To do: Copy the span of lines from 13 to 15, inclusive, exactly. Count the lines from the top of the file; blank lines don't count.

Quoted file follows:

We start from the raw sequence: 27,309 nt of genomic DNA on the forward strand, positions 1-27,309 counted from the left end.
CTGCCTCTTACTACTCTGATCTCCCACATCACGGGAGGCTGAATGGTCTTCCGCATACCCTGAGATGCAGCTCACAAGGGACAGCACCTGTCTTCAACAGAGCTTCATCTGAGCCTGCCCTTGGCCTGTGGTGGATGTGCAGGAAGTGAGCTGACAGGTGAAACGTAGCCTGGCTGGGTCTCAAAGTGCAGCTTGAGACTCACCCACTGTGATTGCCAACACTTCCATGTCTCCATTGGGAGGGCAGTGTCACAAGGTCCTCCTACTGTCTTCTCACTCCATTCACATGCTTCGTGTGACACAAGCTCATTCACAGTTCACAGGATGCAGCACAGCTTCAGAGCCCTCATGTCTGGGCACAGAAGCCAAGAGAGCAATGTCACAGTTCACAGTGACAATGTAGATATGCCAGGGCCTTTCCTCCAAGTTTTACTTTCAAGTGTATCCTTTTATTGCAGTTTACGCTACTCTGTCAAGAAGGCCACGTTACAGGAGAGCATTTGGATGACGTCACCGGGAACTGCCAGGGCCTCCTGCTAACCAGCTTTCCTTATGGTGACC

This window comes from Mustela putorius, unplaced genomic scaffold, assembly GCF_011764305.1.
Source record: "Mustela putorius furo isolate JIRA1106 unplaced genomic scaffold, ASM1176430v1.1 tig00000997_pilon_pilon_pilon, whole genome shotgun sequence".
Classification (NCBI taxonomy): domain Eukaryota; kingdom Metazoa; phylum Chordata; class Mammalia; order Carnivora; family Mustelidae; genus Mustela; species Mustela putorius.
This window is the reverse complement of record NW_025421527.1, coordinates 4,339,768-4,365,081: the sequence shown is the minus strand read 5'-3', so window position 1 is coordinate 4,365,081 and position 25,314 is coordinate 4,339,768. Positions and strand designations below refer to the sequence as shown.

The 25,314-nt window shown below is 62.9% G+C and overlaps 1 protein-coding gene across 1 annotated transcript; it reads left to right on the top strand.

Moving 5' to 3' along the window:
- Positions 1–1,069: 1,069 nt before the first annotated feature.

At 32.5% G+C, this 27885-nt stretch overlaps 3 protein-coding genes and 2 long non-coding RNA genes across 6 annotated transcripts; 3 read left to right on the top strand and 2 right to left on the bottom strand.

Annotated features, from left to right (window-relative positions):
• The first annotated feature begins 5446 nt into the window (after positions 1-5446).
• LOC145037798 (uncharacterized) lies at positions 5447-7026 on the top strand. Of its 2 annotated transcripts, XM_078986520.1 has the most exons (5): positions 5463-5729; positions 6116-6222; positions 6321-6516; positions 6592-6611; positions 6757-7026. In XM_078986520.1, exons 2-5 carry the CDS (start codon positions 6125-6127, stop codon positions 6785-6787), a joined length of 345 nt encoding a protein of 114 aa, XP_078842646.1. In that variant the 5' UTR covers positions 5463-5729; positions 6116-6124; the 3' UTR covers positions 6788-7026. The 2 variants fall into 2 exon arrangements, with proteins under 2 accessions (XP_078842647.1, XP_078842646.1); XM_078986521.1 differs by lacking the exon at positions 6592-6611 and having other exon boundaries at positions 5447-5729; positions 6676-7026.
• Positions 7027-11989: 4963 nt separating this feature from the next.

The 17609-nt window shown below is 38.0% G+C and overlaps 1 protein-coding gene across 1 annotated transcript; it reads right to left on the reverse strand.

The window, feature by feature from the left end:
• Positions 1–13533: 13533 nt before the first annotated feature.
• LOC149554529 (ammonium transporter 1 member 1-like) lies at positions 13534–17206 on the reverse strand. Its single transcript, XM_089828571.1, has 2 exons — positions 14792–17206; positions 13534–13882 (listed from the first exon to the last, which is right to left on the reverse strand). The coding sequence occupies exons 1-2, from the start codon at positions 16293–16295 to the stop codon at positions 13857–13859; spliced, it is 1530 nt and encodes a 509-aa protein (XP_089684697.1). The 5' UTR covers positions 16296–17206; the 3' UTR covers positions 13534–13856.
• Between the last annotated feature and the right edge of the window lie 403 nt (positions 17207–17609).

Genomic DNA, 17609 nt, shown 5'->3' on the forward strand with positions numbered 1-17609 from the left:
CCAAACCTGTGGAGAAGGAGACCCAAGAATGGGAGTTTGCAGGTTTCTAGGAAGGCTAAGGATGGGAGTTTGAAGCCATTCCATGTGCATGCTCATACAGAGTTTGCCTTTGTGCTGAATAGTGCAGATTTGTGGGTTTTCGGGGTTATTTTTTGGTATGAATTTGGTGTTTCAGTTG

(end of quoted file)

• LOC145037798 (uncharacterized) lies at positions 5447-7026 on the top strand. Of its 2 annotated transcripts, XM_078986520.1 has the most exons (5): positions 5463-5729; positions 6116-6222; positions 6321-6516; positions 6592-6611; positions 6757-7026. In XM_078986520.1, exons 2-5 carry the CDS (start codon positions 6125-6127, stop codon positions 6785-6787), a joined length of 345 nt encoding a protein of 114 aa, XP_078842646.1. In that variant the 5' UTR covers positions 5463-5729; positions 6116-6124; the 3' UTR covers positions 6788-7026. The 2 variants fall into 2 exon arrangements, with proteins under 2 accessions (XP_078842647.1, XP_078842646.1); XM_078986521.1 differs by lacking the exon at positions 6592-6611 and having other exon boundaries at positions 5447-5729; positions 6676-7026.
• Positions 7027-11989: 4963 nt separating this feature from the next.

The 17609-nt window shown below is 38.0% G+C and overlaps 1 protein-coding gene across 1 annotated transcript; it reads right to left on the reverse strand.